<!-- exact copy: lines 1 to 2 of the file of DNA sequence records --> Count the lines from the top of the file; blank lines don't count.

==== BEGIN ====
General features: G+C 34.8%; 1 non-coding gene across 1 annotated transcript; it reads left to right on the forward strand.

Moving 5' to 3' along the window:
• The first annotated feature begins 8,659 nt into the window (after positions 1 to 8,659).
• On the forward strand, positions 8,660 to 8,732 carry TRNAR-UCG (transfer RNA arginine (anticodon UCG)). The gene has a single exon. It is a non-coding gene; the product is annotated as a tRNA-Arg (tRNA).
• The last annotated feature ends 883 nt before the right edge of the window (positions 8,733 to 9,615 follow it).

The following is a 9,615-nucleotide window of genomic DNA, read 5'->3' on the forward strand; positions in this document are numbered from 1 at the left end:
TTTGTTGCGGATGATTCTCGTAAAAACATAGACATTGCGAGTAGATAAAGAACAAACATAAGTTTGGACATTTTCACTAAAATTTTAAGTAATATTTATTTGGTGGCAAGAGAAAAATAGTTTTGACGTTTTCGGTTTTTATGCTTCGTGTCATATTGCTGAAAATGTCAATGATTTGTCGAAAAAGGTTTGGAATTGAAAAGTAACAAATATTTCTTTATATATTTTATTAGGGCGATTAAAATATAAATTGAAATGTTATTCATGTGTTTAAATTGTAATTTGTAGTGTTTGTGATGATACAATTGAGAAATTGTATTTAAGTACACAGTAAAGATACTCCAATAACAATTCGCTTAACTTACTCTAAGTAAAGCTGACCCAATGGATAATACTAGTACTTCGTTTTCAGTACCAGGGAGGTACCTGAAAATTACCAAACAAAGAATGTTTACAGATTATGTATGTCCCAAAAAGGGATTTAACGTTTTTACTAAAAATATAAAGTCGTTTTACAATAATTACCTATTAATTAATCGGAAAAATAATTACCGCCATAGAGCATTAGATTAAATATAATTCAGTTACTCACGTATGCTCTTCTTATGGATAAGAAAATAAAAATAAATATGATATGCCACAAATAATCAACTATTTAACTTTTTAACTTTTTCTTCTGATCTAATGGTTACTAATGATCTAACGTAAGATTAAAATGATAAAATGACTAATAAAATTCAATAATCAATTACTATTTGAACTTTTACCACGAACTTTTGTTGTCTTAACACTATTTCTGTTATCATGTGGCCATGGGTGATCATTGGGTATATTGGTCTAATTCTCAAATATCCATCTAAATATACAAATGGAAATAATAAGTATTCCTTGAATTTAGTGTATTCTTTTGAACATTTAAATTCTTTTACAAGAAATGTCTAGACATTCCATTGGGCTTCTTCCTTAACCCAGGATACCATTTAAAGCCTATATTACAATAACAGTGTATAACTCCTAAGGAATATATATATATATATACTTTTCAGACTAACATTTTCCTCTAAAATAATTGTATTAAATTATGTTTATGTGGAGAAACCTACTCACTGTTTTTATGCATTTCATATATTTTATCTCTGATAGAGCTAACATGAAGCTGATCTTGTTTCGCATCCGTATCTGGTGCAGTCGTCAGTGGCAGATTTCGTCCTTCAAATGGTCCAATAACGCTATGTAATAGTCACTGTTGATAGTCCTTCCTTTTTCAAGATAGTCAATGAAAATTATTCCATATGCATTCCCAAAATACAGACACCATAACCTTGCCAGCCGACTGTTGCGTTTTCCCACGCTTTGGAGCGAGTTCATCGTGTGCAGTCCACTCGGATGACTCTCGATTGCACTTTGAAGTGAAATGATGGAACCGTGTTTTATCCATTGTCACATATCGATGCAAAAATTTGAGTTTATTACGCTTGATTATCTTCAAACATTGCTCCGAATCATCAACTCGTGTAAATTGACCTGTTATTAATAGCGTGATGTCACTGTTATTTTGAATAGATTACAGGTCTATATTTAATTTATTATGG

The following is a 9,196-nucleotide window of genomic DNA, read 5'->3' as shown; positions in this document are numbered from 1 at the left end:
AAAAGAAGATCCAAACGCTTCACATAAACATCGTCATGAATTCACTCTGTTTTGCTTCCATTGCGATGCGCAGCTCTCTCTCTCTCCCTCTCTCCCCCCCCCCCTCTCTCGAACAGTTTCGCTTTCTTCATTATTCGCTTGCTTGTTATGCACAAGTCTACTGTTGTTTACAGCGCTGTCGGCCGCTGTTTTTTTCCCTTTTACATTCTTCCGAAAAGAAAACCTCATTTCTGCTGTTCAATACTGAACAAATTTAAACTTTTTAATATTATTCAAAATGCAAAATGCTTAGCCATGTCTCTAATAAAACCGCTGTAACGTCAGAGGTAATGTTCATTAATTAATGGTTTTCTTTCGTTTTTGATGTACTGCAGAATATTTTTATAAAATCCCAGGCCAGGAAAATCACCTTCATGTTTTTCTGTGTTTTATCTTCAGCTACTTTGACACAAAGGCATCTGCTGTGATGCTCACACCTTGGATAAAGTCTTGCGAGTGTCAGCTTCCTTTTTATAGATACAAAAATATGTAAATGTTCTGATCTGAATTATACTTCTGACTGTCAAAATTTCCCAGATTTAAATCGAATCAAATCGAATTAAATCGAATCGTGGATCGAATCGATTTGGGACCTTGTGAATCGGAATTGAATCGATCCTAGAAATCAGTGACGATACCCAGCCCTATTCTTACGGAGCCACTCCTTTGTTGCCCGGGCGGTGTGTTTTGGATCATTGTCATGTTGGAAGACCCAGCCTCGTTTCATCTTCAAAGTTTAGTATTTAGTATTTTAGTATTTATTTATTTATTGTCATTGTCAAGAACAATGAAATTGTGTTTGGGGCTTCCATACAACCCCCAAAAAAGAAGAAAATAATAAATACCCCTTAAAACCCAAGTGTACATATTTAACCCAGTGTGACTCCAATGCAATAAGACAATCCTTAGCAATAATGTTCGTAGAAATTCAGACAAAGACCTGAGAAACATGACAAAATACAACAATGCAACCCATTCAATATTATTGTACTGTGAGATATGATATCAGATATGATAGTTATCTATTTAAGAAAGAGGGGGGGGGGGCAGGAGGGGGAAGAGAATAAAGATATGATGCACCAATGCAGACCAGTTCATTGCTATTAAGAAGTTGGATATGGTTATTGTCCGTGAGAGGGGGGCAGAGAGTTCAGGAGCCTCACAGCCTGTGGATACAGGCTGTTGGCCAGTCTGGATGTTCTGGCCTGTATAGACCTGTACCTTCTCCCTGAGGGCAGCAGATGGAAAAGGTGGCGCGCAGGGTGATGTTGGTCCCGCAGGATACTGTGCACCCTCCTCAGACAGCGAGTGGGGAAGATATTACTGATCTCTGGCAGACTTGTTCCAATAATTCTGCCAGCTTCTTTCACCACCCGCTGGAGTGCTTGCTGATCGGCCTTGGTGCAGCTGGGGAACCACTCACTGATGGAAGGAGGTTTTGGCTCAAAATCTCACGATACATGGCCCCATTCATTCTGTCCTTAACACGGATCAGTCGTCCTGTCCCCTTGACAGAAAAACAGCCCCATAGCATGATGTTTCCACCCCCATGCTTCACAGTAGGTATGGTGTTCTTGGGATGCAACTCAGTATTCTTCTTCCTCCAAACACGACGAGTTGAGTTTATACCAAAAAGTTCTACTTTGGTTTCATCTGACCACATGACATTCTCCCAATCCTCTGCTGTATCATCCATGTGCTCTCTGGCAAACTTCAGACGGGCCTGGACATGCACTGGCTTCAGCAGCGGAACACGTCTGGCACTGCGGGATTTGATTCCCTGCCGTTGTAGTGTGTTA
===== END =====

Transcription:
General features: G+C 34.8%; 1 non-coding gene across 1 annotated transcript; it reads left to right on the forward strand.

Moving 5' to 3' along the window: